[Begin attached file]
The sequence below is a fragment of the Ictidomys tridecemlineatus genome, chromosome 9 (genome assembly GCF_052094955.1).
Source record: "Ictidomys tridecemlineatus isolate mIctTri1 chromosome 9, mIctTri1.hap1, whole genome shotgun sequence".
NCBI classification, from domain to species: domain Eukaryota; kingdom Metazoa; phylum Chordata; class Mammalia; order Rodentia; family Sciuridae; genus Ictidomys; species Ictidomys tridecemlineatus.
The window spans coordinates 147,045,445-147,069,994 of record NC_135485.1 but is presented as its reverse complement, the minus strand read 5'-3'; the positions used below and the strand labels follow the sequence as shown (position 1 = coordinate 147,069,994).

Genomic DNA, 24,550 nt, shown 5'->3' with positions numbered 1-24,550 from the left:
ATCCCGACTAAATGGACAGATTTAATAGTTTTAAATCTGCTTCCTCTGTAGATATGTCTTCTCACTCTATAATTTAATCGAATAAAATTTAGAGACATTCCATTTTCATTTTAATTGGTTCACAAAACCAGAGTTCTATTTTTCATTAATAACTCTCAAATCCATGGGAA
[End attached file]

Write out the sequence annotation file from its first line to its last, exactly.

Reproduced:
The sequence below is a fragment of the Ictidomys tridecemlineatus genome, chromosome 9 (genome assembly GCF_052094955.1).
Source record: "Ictidomys tridecemlineatus isolate mIctTri1 chromosome 9, mIctTri1.hap1, whole genome shotgun sequence".
NCBI classification, from domain to species: domain Eukaryota; kingdom Metazoa; phylum Chordata; class Mammalia; order Rodentia; family Sciuridae; genus Ictidomys; species Ictidomys tridecemlineatus.
The window spans coordinates 147,045,445-147,069,994 of record NC_135485.1 but is presented as its reverse complement, the minus strand read 5'-3'; the positions used below and the strand labels follow the sequence as shown (position 1 = coordinate 147,069,994).

Genomic DNA, 24,550 nt, shown 5'->3' with positions numbered 1-24,550 from the left:
ATCCCGACTAAATGGACAGATTTAATAGTTTTAAATCTGCTTCCTCTGTAGATATGTCTTCTCACTCTATAATTTAATCGAATAAAATTTAGAGACATTCCATTTTCATTTTAATTGGTTCACAAAACCAGAGTTCTATTTTTCATTAATAACTCTCAAATCCATGGGAA